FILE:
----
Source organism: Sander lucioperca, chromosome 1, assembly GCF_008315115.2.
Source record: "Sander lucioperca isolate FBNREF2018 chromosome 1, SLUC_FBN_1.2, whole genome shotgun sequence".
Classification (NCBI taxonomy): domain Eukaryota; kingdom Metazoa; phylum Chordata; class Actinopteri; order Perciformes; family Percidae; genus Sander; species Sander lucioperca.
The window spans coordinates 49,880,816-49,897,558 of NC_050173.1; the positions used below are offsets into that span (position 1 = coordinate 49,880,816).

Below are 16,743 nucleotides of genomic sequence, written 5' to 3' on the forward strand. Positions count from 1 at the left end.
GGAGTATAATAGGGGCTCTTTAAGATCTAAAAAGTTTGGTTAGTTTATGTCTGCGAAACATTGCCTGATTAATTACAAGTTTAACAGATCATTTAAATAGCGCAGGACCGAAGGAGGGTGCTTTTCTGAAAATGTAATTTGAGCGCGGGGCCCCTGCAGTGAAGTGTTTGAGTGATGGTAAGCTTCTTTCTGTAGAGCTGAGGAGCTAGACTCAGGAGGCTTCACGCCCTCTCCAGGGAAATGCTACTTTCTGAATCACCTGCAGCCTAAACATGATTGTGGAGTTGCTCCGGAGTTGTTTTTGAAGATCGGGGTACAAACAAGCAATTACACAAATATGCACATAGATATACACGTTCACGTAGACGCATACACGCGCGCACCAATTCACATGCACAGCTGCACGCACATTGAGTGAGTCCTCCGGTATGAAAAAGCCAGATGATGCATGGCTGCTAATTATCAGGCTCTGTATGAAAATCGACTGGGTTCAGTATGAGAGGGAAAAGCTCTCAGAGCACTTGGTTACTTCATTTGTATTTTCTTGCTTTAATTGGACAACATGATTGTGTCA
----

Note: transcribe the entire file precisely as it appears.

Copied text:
Source organism: Sander lucioperca, chromosome 1, assembly GCF_008315115.2.
Source record: "Sander lucioperca isolate FBNREF2018 chromosome 1, SLUC_FBN_1.2, whole genome shotgun sequence".
Classification (NCBI taxonomy): domain Eukaryota; kingdom Metazoa; phylum Chordata; class Actinopteri; order Perciformes; family Percidae; genus Sander; species Sander lucioperca.
The window spans coordinates 49,880,816-49,897,558 of NC_050173.1; the positions used below are offsets into that span (position 1 = coordinate 49,880,816).

Below are 16,743 nucleotides of genomic sequence, written 5' to 3' on the forward strand. Positions count from 1 at the left end.
GGAGTATAATAGGGGCTCTTTAAGATCTAAAAAGTTTGGTTAGTTTATGTCTGCGAAACATTGCCTGATTAATTACAAGTTTAACAGATCATTTAAATAGCGCAGGACCGAAGGAGGGTGCTTTTCTGAAAATGTAATTTGAGCGCGGGGCCCCTGCAGTGAAGTGTTTGAGTGATGGTAAGCTTCTTTCTGTAGAGCTGAGGAGCTAGACTCAGGAGGCTTCACGCCCTCTCCAGGGAAATGCTACTTTCTGAATCACCTGCAGCCTAAACATGATTGTGGAGTTGCTCCGGAGTTGTTTTTGAAGATCGGGGTACAAACAAGCAATTACACAAATATGCACATAGATATACACGTTCACGTAGACGCATACACGCGCGCACCAATTCACATGCACAGCTGCACGCACATTGAGTGAGTCCTCCGGTATGAAAAAGCCAGATGATGCATGGCTGCTAATTATCAGGCTCTGTATGAAAATCGACTGGGTTCAGTATGAGAGGGAAAAGCTCTCAGAGCACTTGGTTACTTCATTTGTATTTTCTTGCTTTAATTGGACAACATGATTGTGTCA